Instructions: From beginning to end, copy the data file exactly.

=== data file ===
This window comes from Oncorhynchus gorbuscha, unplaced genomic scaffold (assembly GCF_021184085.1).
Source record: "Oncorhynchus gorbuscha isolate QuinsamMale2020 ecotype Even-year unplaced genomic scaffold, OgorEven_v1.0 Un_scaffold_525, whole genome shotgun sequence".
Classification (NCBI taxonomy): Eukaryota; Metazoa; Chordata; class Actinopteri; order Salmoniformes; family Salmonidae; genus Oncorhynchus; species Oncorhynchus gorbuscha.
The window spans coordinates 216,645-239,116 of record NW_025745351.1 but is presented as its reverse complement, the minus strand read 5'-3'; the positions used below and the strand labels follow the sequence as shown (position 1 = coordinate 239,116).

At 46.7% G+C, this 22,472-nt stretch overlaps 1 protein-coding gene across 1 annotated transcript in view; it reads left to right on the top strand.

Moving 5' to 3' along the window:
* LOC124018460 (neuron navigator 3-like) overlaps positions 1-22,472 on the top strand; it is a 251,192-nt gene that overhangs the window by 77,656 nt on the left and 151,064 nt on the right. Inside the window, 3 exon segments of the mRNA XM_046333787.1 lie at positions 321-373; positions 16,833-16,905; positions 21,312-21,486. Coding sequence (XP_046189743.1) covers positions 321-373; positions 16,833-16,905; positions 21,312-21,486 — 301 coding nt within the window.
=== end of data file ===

This window comes from Oncorhynchus gorbuscha, unplaced genomic scaffold (assembly GCF_021184085.1).
Source record: "Oncorhynchus gorbuscha isolate QuinsamMale2020 ecotype Even-year unplaced genomic scaffold, OgorEven_v1.0 Un_scaffold_525, whole genome shotgun sequence".
Classification (NCBI taxonomy): Eukaryota; Metazoa; Chordata; class Actinopteri; order Salmoniformes; family Salmonidae; genus Oncorhynchus; species Oncorhynchus gorbuscha.
The window spans coordinates 216,645-239,116 of record NW_025745351.1 but is presented as its reverse complement, the minus strand read 5'-3'; the positions used below and the strand labels follow the sequence as shown (position 1 = coordinate 239,116).

At 46.7% G+C, this 22,472-nt stretch overlaps 1 protein-coding gene across 1 annotated transcript in view; it reads left to right on the top strand.

Moving 5' to 3' along the window:
* LOC124018460 (neuron navigator 3-like) overlaps positions 1-22,472 on the top strand; it is a 251,192-nt gene that overhangs the window by 77,656 nt on the left and 151,064 nt on the right. Inside the window, 3 exon segments of the mRNA XM_046333787.1 lie at positions 321-373; positions 16,833-16,905; positions 21,312-21,486. Coding sequence (XP_046189743.1) covers positions 321-373; positions 16,833-16,905; positions 21,312-21,486 — 301 coding nt within the window.